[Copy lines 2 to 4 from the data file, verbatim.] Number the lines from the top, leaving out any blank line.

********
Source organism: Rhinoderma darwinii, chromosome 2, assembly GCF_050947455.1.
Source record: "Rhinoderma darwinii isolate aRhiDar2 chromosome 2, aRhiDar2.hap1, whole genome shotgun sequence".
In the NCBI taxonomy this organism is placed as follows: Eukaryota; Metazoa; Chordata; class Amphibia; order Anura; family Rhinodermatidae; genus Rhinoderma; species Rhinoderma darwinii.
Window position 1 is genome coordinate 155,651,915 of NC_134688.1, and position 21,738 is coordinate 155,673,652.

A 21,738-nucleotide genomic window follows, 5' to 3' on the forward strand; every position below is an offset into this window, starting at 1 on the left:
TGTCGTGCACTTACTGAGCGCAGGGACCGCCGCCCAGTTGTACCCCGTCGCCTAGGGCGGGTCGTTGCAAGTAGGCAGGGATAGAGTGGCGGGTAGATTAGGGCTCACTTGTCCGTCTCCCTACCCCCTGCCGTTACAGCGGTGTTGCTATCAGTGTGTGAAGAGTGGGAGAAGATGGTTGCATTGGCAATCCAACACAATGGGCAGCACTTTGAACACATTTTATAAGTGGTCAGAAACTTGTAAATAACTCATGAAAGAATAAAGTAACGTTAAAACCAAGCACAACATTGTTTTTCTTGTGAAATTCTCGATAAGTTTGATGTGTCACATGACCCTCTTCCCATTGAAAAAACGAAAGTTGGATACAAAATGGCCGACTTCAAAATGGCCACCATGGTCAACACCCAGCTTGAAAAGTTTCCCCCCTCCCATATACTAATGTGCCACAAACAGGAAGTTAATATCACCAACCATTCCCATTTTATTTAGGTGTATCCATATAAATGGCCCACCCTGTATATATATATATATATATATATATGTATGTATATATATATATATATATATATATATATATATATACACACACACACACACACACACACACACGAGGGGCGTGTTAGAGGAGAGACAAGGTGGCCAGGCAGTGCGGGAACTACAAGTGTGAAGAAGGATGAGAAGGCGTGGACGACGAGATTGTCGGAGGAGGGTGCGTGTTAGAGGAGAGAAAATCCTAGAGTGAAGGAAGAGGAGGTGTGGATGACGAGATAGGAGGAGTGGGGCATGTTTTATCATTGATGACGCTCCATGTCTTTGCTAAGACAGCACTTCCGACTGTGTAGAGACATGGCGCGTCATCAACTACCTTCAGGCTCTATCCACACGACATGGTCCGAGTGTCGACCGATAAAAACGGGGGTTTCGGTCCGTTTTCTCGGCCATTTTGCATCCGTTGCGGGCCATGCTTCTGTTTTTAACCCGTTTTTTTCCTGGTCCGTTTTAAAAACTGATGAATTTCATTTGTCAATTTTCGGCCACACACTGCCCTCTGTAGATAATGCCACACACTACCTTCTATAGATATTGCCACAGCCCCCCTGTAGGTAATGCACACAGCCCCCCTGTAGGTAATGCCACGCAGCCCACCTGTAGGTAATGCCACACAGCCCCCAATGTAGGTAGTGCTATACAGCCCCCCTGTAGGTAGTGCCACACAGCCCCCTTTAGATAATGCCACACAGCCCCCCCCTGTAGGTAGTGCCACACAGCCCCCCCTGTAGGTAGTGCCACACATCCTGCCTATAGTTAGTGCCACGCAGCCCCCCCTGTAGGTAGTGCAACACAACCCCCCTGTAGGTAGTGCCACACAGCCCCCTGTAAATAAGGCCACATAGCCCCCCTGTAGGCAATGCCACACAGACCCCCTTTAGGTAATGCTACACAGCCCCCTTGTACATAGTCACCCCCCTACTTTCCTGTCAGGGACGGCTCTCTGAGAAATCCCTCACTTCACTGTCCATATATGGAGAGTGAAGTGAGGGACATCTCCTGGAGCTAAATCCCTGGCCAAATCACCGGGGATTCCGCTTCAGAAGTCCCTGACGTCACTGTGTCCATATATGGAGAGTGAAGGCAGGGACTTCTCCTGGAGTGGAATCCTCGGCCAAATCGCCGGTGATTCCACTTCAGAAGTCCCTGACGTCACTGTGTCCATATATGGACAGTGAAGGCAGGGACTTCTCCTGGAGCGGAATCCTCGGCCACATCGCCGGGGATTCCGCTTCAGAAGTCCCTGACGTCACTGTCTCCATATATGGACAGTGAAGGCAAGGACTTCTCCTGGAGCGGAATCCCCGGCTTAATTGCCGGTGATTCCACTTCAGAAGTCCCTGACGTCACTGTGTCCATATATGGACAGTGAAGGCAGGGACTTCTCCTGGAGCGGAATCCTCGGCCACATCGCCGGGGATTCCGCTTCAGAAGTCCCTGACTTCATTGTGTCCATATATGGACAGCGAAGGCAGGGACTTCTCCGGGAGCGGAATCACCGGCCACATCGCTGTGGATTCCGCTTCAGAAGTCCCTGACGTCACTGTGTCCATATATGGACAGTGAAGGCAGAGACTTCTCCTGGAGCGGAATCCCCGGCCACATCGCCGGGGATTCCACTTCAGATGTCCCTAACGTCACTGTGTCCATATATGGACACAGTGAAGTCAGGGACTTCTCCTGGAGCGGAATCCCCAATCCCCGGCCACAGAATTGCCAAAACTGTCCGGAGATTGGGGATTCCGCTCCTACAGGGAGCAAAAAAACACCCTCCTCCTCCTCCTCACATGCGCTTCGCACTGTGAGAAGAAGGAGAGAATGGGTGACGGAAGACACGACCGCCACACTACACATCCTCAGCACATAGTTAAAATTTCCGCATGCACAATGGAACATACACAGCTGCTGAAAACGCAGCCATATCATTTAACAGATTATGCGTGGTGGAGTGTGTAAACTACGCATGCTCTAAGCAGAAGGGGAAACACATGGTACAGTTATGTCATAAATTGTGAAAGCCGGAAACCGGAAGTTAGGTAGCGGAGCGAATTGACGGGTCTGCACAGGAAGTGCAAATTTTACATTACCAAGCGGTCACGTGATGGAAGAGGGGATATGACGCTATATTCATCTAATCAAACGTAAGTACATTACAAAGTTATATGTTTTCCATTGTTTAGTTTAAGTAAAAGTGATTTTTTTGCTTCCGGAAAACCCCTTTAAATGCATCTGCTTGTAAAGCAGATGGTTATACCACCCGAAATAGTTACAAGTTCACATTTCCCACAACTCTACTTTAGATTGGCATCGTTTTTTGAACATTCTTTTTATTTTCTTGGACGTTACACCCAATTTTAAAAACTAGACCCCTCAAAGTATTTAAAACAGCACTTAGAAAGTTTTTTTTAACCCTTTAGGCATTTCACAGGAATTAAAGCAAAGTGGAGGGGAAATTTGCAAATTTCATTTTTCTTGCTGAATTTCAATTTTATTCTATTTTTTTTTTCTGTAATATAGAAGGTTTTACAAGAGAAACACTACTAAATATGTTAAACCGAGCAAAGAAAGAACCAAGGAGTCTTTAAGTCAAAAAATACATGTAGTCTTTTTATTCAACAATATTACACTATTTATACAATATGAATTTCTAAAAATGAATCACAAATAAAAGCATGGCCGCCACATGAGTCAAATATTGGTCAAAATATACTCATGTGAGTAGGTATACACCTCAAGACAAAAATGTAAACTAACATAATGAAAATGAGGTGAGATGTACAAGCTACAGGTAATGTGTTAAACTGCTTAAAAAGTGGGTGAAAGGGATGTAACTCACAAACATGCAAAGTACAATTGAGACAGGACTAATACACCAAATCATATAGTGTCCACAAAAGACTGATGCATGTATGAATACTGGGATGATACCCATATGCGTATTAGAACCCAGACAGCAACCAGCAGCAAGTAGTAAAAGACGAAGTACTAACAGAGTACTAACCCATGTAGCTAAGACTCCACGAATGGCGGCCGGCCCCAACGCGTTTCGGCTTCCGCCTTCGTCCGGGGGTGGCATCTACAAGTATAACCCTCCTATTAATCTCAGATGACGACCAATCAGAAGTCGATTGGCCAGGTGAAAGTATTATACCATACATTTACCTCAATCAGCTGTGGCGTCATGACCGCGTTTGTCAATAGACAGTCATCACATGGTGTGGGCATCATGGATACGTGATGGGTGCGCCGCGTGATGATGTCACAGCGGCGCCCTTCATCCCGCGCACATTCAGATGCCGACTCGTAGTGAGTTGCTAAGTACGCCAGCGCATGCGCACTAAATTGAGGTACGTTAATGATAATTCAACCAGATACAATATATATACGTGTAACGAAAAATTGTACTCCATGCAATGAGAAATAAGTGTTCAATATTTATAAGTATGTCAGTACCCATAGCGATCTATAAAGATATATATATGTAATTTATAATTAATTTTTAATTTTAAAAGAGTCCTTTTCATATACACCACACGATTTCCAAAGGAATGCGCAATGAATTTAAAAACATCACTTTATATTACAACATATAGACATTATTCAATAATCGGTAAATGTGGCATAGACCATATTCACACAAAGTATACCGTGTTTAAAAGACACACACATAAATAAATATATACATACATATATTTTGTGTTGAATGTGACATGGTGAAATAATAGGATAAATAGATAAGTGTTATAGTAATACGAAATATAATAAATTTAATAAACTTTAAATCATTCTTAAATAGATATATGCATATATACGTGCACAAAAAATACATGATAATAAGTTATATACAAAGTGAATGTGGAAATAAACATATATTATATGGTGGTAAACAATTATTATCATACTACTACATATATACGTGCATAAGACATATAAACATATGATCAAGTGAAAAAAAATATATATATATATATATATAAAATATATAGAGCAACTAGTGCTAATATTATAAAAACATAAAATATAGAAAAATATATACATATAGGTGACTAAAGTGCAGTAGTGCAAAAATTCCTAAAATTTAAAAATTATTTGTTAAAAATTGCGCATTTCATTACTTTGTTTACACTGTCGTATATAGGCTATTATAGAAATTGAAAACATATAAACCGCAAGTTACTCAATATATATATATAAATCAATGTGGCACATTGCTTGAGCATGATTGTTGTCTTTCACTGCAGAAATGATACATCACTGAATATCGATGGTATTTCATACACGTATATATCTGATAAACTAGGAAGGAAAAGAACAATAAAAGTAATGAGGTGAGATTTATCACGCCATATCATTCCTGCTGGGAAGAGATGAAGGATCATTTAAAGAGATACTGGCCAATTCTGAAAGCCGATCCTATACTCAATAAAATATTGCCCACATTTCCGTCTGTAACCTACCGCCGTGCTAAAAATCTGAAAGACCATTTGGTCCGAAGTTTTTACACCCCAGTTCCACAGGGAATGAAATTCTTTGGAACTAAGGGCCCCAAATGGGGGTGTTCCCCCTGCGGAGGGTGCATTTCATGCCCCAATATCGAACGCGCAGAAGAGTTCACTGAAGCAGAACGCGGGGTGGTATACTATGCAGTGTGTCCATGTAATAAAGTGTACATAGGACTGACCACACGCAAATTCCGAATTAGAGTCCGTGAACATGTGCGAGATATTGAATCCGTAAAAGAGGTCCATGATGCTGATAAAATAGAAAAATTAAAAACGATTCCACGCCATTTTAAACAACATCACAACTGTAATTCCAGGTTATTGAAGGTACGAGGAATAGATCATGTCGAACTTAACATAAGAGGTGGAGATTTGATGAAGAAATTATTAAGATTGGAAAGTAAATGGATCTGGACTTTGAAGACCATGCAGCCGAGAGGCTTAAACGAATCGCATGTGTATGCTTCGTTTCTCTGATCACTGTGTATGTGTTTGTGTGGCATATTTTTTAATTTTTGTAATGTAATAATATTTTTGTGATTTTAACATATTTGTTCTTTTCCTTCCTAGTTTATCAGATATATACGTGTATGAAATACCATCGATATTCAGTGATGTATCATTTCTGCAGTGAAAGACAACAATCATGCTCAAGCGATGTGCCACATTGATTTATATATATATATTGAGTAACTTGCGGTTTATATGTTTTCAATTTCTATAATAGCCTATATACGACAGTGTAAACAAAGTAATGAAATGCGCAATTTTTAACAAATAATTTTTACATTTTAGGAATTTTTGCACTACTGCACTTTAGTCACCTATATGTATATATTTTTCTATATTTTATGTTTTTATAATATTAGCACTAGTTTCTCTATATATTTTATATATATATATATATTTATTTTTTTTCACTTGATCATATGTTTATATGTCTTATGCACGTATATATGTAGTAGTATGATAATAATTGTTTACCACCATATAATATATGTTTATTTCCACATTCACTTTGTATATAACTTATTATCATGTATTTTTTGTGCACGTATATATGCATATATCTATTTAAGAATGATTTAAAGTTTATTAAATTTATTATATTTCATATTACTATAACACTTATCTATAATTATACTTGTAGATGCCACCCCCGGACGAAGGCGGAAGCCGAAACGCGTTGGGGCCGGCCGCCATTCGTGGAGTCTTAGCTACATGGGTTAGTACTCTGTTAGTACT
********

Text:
Source record: "Rhinoderma darwinii isolate aRhiDar2 chromosome 2, aRhiDar2.hap1, whole genome shotgun sequence".
In the NCBI taxonomy this organism is placed as follows: Eukaryota; Metazoa; Chordata; class Amphibia; order Anura; family Rhinodermatidae; genus Rhinoderma; species Rhinoderma darwinii.
Window position 1 is genome coordinate 155,651,915 of NC_134688.1, and position 21,738 is coordinate 155,673,652.